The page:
Invitation and call for papers: Women’s religious agency: negotiating secularism and multiculturalism in everyday life
Department of Theology, Uppsala University, Uppsala, Sweden, May 7-8, 2015.
This workshop is the first of a series of international workshops on the theme “Is secularism bad for women? Women, Religion and Multiculturalism in contemporary Europe” focusing on the relation between the role of religion in women’s lives and gender equality. This is an important question to debate, given the increased visibility of religion in the globalized world of the 21st century. While some scholars and political actors argue that a form of political secularism is the best way to ensure gender equality, others consider secularism a bad political arrangement for religious people, because it excludes them from the political and public sphere. Taking forward discussions initiated by Susan Moller Okin’s controversial 1997 essay ‘Is multiculturalism bad for women?’ and continued recently in works of scholars including Saba Mahmood, Joan Scott, Nilüfer Göle, Nadje Al-Ali, Linell Cady and Tracy Fessenden, these workshops address the following questions:
- How can European societies secure religious women’s freedom and flourishing?
- What political arrangements offer the most to those who are religious and female?
- Is religion – at least some forms of it – an impossible impediment, something that must be destroyed in order for women to be free?
- Or can religion be a positive force in women’s lives, something that enhances their wellbeing and aids social justice?
This workshop will approach these issues focusing on the individual or everyday level; the second workshop at Coventry University, UK, will address the group level, and the third at University of Coimbra, Lisbon, will address the public and political context. In the Uppsala workshop, we wish to connect research on the growing fields of ‘lived’ or ‘everyday religion’ with research on the impact of debates on secularism and multiculturalism on women’s lives, rights and identity. In everyday life women perform religion in symbolic and material ways, for example through clothing, cooking and caring work. These practices link private and public spheres and identities, and are crucial to the process of transmitting and transforming religion and secularity – however, they are sometimes overlooked or misinterpreted. This workshop will explore similarities and differences between different religious and social contexts in the dynamics between gender, religion, spirituality, non-religion and secularism. How do women’s everyday practices of religion challenge understandings of religion, agency and change in sociology of religion and in society? How can we find analytical tools to analyze complexities of power and agency in women’s performance of religion?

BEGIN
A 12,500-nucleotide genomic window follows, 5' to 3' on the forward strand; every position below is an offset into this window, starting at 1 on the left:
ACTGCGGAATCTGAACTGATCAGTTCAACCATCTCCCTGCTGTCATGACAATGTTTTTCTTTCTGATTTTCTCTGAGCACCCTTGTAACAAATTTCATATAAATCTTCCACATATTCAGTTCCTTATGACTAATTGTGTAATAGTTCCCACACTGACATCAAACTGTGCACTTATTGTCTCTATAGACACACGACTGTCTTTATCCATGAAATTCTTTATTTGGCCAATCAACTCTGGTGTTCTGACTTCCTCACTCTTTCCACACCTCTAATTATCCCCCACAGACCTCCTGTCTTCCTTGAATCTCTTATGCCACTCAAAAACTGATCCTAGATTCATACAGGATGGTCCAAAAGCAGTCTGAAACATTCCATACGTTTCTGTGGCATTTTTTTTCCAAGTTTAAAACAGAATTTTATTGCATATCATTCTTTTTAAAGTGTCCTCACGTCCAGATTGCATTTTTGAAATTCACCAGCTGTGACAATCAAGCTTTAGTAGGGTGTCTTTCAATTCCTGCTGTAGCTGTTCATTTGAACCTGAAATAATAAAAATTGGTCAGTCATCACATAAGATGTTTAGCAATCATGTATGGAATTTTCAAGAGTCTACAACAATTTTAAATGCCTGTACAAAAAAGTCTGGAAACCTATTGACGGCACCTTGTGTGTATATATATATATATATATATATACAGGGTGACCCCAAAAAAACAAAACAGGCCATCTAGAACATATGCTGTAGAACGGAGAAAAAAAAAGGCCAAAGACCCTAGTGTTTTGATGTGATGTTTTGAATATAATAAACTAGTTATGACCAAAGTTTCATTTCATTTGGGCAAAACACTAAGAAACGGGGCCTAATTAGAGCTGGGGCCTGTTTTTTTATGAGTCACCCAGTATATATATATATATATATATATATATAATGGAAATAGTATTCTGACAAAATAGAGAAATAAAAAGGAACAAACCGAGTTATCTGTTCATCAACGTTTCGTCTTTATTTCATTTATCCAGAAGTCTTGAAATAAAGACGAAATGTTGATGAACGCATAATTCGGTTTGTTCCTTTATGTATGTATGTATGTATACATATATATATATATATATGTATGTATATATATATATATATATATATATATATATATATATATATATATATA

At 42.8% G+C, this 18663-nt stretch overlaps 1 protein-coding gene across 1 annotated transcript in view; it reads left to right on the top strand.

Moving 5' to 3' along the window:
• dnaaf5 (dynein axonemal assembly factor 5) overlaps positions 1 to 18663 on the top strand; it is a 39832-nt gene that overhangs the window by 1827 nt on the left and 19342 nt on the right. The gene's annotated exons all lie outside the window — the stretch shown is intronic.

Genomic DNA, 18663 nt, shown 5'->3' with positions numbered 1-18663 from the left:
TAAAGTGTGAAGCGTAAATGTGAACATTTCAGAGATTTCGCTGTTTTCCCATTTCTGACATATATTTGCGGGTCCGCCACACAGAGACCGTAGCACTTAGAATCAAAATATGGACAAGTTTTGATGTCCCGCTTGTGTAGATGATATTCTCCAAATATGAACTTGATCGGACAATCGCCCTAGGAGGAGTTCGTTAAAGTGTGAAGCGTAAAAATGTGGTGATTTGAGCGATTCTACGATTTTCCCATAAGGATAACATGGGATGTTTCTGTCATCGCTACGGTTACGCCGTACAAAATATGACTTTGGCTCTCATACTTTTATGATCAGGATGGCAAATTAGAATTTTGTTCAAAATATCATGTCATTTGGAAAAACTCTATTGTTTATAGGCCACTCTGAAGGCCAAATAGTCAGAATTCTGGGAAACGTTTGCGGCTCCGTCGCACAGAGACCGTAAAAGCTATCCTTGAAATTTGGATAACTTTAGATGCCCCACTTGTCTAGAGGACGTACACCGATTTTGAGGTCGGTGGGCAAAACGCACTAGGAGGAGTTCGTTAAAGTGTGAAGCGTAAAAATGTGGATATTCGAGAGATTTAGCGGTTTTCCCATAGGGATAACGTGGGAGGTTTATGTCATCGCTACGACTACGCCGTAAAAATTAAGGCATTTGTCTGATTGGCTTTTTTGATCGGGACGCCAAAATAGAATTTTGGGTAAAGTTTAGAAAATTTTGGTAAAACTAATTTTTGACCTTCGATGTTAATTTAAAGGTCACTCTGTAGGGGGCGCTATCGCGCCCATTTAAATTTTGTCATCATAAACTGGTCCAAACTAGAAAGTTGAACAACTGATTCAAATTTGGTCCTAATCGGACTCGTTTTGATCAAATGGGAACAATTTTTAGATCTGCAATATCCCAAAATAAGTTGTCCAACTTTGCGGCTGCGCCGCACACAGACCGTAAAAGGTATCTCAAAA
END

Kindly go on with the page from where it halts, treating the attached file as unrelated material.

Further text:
Confirmed keynote speakers will be Professor Elina Vuola (University of Helsinki), and assistant professor Pia Karlsson Minganti (Stockholm University).
We invite papers that discuss these questions. Abstracts should be sent by 9th March. Abstracts should be written in English and not exceed 400 words. Notification of acceptance will be given before April 7th. Please send abstracts to: firstname.lastname@example.org.
The workshop will run from 4 pm on the 7th of May to 5 pm on the 8th of May. Papers will be presented in thematic, parallel sessions. Participation fee is 30 euros per participant or 15 euros for PhD,
post-doc or civil society organizations, which includes refreshments. The workshop is funded by the International Society for the Sociology of Religion and organized by Prof Mia Lӧvheim (Uppsala University), Dr Terhi Utriainen (University of Helsinki), Dr Kristin Aune (Coventry University), Dr Alberta Giorgi (Centre of Social Studies, University of Coimbra; GRASSROOTSMOBILISE, Eliamep) & Dr Teresa Toldy (Fernando Pessoa University, Porto; Centre of Social Studies, University of Coimbra). The workshop in arranged in cooperation with the research Programme The Impact of Religion: challenges for society, law and democracy, a Centre of Excellence at Uppsala University 2008-2018.